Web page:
Restart - Looking for help with UK OUtline

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Paradise

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If you are not fussy about perfect proportions, the Thomas range can be given back head detail etc. and de-faced with a smoke box door. Far more robust than any cheap toy train set and have a reasonable range of locos and rolling stock. The only issue is, they are a standard gauge prototype scaled approximately 1:22 running on 45mm track. Much larger than correctly scaled Gauge 1 models in 1:32 but will fit in OK with most other products in G scale and 16mm scale (ignoring prototype gauge).

The below link shows a converted de-faced Thomas and Percy.
Thomas ! - What have they done to you ? - G Scale Central
 
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Paradise

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If buying this loco 2nd hand, as you in all probability will (there might be some new/old stock still around), avoid the 1st editions, made around 20 years ago. The 2nd editions made about 6-7 years ago are the ones to go for as they have brass gears and better detailing. To confuse matters they are both merchandised under Bachmann's "Spectrum" branding, though both editions fall far short of the standards set by their 1:20.3 (Fn3) scale stablemates. But I started with one of these all those years ago and it put a smile on my face. From small acorns......Max
Ironically only the first version was sold as Bachmann 'Spectrum' marked underneath the locomotive and on the box.
The far better 2nd version was boxed as Bachmann 'Big Hauler'.
The easiest way to tell the difference between the 2 versions is the first one has flat pressed side rods and the 2nd version has cast side rods with detail.
Both versions are the same as far as scale goes which is not the claimed 1:20 scale. More like 1:22 or so with a larger cab etc. The dome height difference is very apparent compared to prototype. They look fine with the smaller L&B Accucraft rolling stock.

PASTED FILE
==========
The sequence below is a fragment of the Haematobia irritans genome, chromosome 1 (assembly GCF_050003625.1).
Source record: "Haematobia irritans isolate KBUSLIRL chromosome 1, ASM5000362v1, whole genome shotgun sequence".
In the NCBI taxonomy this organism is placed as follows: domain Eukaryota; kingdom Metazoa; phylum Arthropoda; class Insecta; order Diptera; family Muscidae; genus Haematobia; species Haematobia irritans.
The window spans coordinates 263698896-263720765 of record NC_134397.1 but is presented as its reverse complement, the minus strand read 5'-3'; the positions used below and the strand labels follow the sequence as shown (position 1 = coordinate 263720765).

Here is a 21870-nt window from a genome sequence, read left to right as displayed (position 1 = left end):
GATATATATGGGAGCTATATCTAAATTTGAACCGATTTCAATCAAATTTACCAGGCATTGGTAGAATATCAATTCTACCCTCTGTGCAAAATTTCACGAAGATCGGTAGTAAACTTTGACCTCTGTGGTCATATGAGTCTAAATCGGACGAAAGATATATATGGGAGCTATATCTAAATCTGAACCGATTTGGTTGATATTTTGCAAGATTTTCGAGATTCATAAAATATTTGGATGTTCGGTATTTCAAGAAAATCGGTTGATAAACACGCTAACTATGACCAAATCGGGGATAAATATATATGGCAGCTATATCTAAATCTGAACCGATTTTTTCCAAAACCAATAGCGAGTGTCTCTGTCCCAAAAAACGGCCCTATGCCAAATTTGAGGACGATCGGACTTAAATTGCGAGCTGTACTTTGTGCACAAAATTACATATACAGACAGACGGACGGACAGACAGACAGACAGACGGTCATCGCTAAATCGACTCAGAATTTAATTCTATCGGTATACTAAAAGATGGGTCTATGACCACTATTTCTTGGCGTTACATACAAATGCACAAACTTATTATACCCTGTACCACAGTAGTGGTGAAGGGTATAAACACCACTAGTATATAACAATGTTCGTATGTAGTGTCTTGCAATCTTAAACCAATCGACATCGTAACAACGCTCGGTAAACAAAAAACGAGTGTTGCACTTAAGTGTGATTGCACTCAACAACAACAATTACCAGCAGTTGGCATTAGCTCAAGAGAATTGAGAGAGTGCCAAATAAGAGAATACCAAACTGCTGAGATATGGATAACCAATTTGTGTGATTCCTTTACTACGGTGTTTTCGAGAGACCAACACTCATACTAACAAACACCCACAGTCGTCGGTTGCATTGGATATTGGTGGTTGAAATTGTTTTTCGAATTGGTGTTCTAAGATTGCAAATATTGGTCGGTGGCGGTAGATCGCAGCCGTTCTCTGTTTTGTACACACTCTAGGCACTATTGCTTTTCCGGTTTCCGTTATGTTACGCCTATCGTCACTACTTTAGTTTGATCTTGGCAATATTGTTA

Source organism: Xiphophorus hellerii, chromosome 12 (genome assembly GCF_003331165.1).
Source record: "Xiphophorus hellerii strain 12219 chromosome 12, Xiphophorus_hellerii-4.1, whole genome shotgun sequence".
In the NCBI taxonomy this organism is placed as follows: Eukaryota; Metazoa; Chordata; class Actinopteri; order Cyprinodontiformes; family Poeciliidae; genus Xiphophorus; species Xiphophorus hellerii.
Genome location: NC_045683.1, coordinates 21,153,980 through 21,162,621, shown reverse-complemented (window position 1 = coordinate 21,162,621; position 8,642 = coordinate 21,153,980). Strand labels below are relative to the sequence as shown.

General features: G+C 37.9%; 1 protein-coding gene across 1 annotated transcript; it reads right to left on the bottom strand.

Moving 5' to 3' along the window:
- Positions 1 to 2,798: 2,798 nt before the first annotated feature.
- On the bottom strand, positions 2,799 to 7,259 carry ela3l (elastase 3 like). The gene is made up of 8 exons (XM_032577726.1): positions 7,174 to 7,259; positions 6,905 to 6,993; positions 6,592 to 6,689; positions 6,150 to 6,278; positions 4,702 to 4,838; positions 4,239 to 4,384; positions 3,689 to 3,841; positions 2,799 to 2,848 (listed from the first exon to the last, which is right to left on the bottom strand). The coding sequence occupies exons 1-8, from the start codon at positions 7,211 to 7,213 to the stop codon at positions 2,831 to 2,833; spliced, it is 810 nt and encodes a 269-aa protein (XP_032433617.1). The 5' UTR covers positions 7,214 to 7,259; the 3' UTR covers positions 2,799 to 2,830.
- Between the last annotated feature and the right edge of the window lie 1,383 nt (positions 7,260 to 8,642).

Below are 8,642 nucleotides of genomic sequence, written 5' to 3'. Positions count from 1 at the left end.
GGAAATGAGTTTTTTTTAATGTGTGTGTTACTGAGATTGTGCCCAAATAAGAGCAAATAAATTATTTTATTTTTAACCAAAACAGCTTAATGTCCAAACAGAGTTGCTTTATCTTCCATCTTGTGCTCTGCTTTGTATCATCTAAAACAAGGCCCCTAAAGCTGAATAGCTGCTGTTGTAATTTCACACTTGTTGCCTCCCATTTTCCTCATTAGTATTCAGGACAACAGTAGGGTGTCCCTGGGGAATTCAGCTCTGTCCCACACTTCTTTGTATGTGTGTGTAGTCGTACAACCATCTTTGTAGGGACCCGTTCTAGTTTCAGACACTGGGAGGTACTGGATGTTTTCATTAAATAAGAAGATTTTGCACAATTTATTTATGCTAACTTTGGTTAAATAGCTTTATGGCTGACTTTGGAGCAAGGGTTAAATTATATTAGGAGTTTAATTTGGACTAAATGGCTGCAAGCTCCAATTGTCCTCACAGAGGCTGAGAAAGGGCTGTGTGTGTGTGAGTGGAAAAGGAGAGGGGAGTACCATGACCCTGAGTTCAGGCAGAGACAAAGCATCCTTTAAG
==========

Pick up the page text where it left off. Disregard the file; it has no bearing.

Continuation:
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carnellm

carnellm

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Ironically only the first version was sold as Bachmann 'Spectrum' marked underneath the locomotive and on the box.
The far better 2nd version was boxed as Bachmann 'Big Hauler'.
The easiest way to tell the difference between the 2 versions is the first one has flat pressed side rods and the 2nd version has cast side rods with detail.
Both versions are the same as far as scale goes which is not the claimed 1:20 scale. More like 1:22 or so with a larger cab etc. The dome height difference is very apparent compared to prototype. They look fine with the smaller L&B Accucraft rolling stock.
Excellent, I will be on the look out for them. This seems like a really good way to go.
 
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Paradise

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Based on your location, they should come up for sale from time to time. The online discount dealers were selling them for less than US$100 at saturation which may reflect their resale price too. You won't get a new unused one for that now but being a UK prototype, they probably aren't as popular with most people in the USA and there should be plenty there considering the population.
 
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Paradise

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Another thing is, the Accucraft L&B coaches are quite long and not exactly cheap. If you are pressed for space and/or funds, the Bachmann Emily 3 axle coaches (Thomas range) go quite well with Lyn.
You will have to work out your preferred couplings for your fleet if mixing different brands but all doable.
I once tried putting regular Bachmann metal wheels on an Emily coach so it sat lower to the ground to look more narrow gauge. It seemed to work OK although that changes the coupling height but could be modified. Either omit the centre wheel or grind off it's flanges to a flat non tapered tread so it doesn't fail on corners.
A short string of brake-coach-brake would make a nice compact passenger consist. A hodge podge mix of standard gauge and narrow gauge, in a similar scale on 45mm track. Perhaps a weird approach but it can all come together.

 
dunnyrail

dunnyrail

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Another thing is, the Accucraft L&B coaches are quite long and not exactly cheap. If you are pressed for space and/or funds, the Bachmann Emily 3 axle coaches (Thomas range) go quite well with Lyn.
You will have to work out your preferred couplings for your fleet if mixing different brands but all doable.
I once tried putting regular Bachmann metal wheels on an Emily coach so it sat lower to the ground to look more narrow gauge. It seemed to work OK although that changes the coupling height but could be modified. Either omit the centre wheel or grind off it's flanges to a flat non tapered tread so it doesn't fail on corners.
A short string of brake-coach-brake would make a nice compact passenger consist. A hodge podge mix of standard gauge and narrow gauge, in a similar scale on 45mm track. Perhaps a weird approach but it can all come together.